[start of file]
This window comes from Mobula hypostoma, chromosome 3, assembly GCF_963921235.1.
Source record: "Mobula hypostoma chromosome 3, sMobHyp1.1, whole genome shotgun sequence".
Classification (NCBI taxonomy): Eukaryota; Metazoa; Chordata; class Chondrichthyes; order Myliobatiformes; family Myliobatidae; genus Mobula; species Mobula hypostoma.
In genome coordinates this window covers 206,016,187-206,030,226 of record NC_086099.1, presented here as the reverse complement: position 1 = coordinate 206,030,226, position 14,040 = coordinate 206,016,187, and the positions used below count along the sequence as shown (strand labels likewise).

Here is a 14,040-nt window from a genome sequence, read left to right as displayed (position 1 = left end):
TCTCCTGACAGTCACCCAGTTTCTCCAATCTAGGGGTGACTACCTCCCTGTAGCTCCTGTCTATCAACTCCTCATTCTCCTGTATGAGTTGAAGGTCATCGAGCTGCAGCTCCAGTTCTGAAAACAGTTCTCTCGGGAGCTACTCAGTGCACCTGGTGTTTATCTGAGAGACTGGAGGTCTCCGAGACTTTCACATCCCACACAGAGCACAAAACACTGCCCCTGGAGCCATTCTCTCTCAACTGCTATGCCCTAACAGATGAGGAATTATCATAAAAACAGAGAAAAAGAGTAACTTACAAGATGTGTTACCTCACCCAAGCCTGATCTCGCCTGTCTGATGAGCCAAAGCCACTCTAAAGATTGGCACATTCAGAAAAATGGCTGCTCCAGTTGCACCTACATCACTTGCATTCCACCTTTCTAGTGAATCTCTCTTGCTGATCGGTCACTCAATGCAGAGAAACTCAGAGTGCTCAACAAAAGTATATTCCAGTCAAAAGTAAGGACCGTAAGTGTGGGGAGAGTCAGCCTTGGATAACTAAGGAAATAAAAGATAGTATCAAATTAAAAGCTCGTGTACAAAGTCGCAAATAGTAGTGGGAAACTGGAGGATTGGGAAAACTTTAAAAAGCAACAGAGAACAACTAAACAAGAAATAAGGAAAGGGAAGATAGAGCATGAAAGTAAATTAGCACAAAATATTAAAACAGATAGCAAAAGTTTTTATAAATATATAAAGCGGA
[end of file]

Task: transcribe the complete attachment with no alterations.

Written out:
This window comes from Mobula hypostoma, chromosome 3, assembly GCF_963921235.1.
Source record: "Mobula hypostoma chromosome 3, sMobHyp1.1, whole genome shotgun sequence".
Classification (NCBI taxonomy): Eukaryota; Metazoa; Chordata; class Chondrichthyes; order Myliobatiformes; family Myliobatidae; genus Mobula; species Mobula hypostoma.
In genome coordinates this window covers 206,016,187-206,030,226 of record NC_086099.1, presented here as the reverse complement: position 1 = coordinate 206,030,226, position 14,040 = coordinate 206,016,187, and the positions used below count along the sequence as shown (strand labels likewise).

Here is a 14,040-nt window from a genome sequence, read left to right as displayed (position 1 = left end):
TCTCCTGACAGTCACCCAGTTTCTCCAATCTAGGGGTGACTACCTCCCTGTAGCTCCTGTCTATCAACTCCTCATTCTCCTGTATGAGTTGAAGGTCATCGAGCTGCAGCTCCAGTTCTGAAAACAGTTCTCTCGGGAGCTACTCAGTGCACCTGGTGTTTATCTGAGAGACTGGAGGTCTCCGAGACTTTCACATCCCACACAGAGCACAAAACACTGCCCCTGGAGCCATTCTCTCTCAACTGCTATGCCCTAACAGATGAGGAATTATCATAAAAACAGAGAAAAAGAGTAACTTACAAGATGTGTTACCTCACCCAAGCCTGATCTCGCCTGTCTGATGAGCCAAAGCCACTCTAAAGATTGGCACATTCAGAAAAATGGCTGCTCCAGTTGCACCTACATCACTTGCATTCCACCTTTCTAGTGAATCTCTCTTGCTGATCGGTCACTCAATGCAGAGAAACTCAGAGTGCTCAACAAAAGTATATTCCAGTCAAAAGTAAGGACCGTAAGTGTGGGGAGAGTCAGCCTTGGATAACTAAGGAAATAAAAGATAGTATCAAATTAAAAGCTCGTGTACAAAGTCGCAAATAGTAGTGGGAAACTGGAGGATTGGGAAAACTTTAAAAAGCAACAGAGAACAACTAAACAAGAAATAAGGAAAGGGAAGATAGAGCATGAAAGTAAATTAGCACAAAATATTAAAACAGATAGCAAAAGTTTTTATAAATATATAAAGCGGA